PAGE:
Clarendon Foundation, Inc. is a tax exempt nonprofit corporation that was organized in March, 1991.

We are committed to improving communities through providing communication technology
and educational programs to schools, communities, and government.

Educational Broadband Service 2005 – Present

The FCC promoted the wireless cable industry as a third pipeline for subscription television service, to compete with cable TV and satellite TV, but it failed because of a lack of channel capacity. In response, the FCC amended its regulations over a period of about a decade to reflect changes in technology, including the introduction of the Internet, and developments in the telecommunications industry.

In 2004, the Commission authorized use of the educational broadcast spectrum for two-way digital use and low-power service, which is used to minimize harmful electronic interference in cellular networks. It also revised its band plan for the 2.5 Gigahertz to provide for contiguous spectrum in the channel assignments, which is required to deploy advanced wireless services. The FCC changed the name for the educational broadcast service from Instructional Television Fixed Service (ITFS) to Educational Broadband Service (EBS).

In adopting its “new, more flexible rules,” the FCC intended to “facilitate the growth of new and innovative wireless technologies and services, including wireless broadband services that have the potential to compete with cable and DSL broadband providers and to extend broadband service to rural and underserved areas.”

This government initiative led to the acquisition of wireless cable operators by the major telecommunications companies, such as Sprint-Nextel, MCI WorldCom, and Clearwire Corporation. The spectrum is now being used to deploy a broadband wireless Internet access network using 4th Generation mobile LTE technology.

Clarendon Foundation currently holds FCC licenses for Educational Broadband Service channel groups in 21 U.S. markets. In addition, the FCC has granted a Nonexclusive Nationwide (NN) license in the 3.65 – 3.7 Gigahertz band to Clarendon Foundation. This spectrum can also be used to operate WiMAX service. The 3.5 GHz band was adopted by the FCC to encourage the deployment of broadband wireless access in rural and underserved areas.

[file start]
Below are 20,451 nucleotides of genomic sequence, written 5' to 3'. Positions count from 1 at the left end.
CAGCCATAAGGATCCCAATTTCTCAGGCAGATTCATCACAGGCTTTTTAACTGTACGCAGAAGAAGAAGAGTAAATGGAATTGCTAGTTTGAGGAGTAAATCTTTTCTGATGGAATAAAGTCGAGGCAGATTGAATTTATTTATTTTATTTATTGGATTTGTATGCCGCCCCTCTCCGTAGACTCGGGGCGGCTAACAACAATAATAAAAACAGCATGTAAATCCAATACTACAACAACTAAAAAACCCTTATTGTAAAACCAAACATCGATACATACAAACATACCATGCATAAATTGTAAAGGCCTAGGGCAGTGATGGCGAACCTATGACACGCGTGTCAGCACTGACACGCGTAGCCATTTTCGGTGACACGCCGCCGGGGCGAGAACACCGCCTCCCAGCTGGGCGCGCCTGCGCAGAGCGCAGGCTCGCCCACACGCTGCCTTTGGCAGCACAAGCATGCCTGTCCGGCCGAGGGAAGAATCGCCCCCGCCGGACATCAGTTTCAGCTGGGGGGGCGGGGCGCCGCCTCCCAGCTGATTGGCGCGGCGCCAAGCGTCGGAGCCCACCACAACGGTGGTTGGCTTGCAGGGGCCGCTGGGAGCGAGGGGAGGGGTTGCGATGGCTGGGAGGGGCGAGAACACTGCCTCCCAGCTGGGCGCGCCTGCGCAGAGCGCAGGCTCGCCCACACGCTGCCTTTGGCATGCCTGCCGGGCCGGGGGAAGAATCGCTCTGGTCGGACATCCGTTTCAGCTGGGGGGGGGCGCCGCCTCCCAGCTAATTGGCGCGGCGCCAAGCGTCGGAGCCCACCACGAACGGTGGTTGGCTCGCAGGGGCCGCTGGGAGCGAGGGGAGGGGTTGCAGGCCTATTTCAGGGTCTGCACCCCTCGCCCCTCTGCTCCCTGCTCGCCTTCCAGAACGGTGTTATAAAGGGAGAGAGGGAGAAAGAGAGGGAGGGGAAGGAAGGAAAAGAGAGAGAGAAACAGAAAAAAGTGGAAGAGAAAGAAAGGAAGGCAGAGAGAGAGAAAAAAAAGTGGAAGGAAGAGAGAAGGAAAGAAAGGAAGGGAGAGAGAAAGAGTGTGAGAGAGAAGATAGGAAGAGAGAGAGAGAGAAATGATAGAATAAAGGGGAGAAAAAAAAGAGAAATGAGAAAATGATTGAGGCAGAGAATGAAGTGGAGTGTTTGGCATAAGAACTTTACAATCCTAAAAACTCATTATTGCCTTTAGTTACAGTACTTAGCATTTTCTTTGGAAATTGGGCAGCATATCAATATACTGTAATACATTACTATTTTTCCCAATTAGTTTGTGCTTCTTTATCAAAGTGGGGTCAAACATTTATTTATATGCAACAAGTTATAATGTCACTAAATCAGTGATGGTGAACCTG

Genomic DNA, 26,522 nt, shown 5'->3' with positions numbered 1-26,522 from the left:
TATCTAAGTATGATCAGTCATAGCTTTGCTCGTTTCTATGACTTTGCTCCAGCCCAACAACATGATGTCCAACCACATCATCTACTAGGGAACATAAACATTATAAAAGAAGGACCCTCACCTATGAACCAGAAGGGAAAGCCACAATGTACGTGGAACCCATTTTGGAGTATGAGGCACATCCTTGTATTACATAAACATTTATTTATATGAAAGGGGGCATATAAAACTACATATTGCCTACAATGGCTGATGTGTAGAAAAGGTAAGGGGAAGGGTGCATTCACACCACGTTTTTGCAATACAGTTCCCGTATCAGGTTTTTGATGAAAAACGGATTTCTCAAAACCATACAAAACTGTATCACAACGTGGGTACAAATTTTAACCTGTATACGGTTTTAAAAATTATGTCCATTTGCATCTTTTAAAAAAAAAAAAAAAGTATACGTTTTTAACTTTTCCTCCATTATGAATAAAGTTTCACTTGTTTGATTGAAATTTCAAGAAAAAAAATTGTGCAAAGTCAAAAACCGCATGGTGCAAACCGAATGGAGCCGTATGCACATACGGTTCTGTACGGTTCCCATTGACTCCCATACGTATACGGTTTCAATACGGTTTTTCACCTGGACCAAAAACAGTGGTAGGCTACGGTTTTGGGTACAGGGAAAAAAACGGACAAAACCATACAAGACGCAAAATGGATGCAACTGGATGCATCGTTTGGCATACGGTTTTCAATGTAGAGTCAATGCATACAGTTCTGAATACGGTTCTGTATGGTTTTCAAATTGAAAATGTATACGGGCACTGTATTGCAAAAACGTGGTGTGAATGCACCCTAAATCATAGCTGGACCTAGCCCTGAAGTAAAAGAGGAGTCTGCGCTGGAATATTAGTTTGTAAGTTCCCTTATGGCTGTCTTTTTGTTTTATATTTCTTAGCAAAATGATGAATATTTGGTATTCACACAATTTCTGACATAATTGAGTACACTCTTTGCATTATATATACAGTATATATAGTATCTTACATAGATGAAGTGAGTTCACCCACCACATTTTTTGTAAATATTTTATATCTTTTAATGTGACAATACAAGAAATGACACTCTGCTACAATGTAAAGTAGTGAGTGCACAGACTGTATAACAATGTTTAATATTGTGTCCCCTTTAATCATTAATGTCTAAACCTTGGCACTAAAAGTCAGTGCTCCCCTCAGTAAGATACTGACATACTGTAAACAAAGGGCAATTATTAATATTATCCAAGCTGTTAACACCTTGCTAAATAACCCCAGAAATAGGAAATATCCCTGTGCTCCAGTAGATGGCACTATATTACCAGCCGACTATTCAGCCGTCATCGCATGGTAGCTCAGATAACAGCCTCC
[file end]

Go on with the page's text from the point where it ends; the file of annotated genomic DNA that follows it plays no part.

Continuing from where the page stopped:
Instructional Television Fixed Service 1991 – 2004

In late 1991, Clarendon Foundation began to submit applications for broadcast licenses reserved by the Federal Communications Commission for educational institutions and nonprofit organizations. ITFS became a new focus for the Foundation, which has had a successful track record in acquiring ITFS licenses. This new nonprofit activity was carried out for the purpose of providing free instructional television programming to accredited educational institutions.

Clarendon Foundation leased the “excess” airtime on its channels, which was not used in providing free instructional programming to accredited educational institutions, to wireless cable operators. Under the terms of the spectrum lease contract, the wireless operator agrees to:

  • Carry Clarendon Foundation’s instructional programming on its subscription television service.
  • Provide free reception equipment and service to Clarendon Foundation’s “receive site” schools and colleges.

To date, Clarendon Foundation has helped more than 70 educational institutions in the legal and technical aspects of preparing applications for educational broadcast spectrum. In 1996, the Foundation worked with the North Carolina Community College System to develop a statewide network, and helped over 40 community colleges submit license applications. Most of the applications were granted.

The History Channel 1991 – 1993

In order to operate its instructional television service, Clarendon Foundation, which was located in the Washington, D.C. area, obtained programming that featured American history and government that was transmitted to its receive site schools and colleges. The free service was branded by Clarendon as The History Channel, and it was an original idea of Clarendon Foundation’s President, Kemp Harshman.

The History Channel was registered as a federal service mark in 1992. The service mark was later assigned to the Arts and Entertainment Networks, and Clarendon rebranded its instructional television services as TV America. Under TV America, Clarendon Foundation has produced or provided funding for documentaries and special event videos for three Presidential Libraries.